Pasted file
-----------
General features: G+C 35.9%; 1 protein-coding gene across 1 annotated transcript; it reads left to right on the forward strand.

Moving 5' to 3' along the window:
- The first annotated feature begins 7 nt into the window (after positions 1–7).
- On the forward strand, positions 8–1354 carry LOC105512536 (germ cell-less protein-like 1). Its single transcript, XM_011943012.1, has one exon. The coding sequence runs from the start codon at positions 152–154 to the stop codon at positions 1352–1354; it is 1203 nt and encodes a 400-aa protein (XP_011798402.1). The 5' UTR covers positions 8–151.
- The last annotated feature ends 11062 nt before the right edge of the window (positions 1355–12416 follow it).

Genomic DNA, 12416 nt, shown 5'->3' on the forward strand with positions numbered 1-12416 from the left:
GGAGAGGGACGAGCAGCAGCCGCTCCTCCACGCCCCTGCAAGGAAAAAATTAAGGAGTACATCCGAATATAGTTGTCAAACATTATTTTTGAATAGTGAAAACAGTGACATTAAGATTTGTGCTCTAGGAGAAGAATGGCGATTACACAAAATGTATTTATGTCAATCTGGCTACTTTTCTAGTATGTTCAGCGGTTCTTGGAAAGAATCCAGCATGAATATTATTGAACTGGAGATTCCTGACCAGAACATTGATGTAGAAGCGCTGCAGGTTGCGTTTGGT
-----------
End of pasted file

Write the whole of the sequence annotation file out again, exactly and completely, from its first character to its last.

General features: G+C 35.9%; 1 protein-coding gene across 1 annotated transcript; it reads left to right on the forward strand.

Moving 5' to 3' along the window:
- The first annotated feature begins 7 nt into the window (after positions 1–7).
- On the forward strand, positions 8–1354 carry LOC105512536 (germ cell-less protein-like 1). Its single transcript, XM_011943012.1, has one exon. The coding sequence runs from the start codon at positions 152–154 to the stop codon at positions 1352–1354; it is 1203 nt and encodes a 400-aa protein (XP_011798402.1). The 5' UTR covers positions 8–151.
- The last annotated feature ends 11062 nt before the right edge of the window (positions 1355–12416 follow it).

Genomic DNA, 12416 nt, shown 5'->3' on the forward strand with positions numbered 1-12416 from the left:
GGAGAGGGACGAGCAGCAGCCGCTCCTCCACGCCCCTGCAAGGAAAAAATTAAGGAGTACATCCGAATATAGTTGTCAAACATTATTTTTGAATAGTGAAAACAGTGACATTAAGATTTGTGCTCTAGGAGAAGAATGGCGATTACACAAAATGTATTTATGTCAATCTGGCTACTTTTCTAGTATGTTCAGCGGTTCTTGGAAAGAATCCAGCATGAATATTATTGAACTGGAGATTCCTGACCAGAACATTGATGTAGAAGCGCTGCAGGTTGCGTTTGGT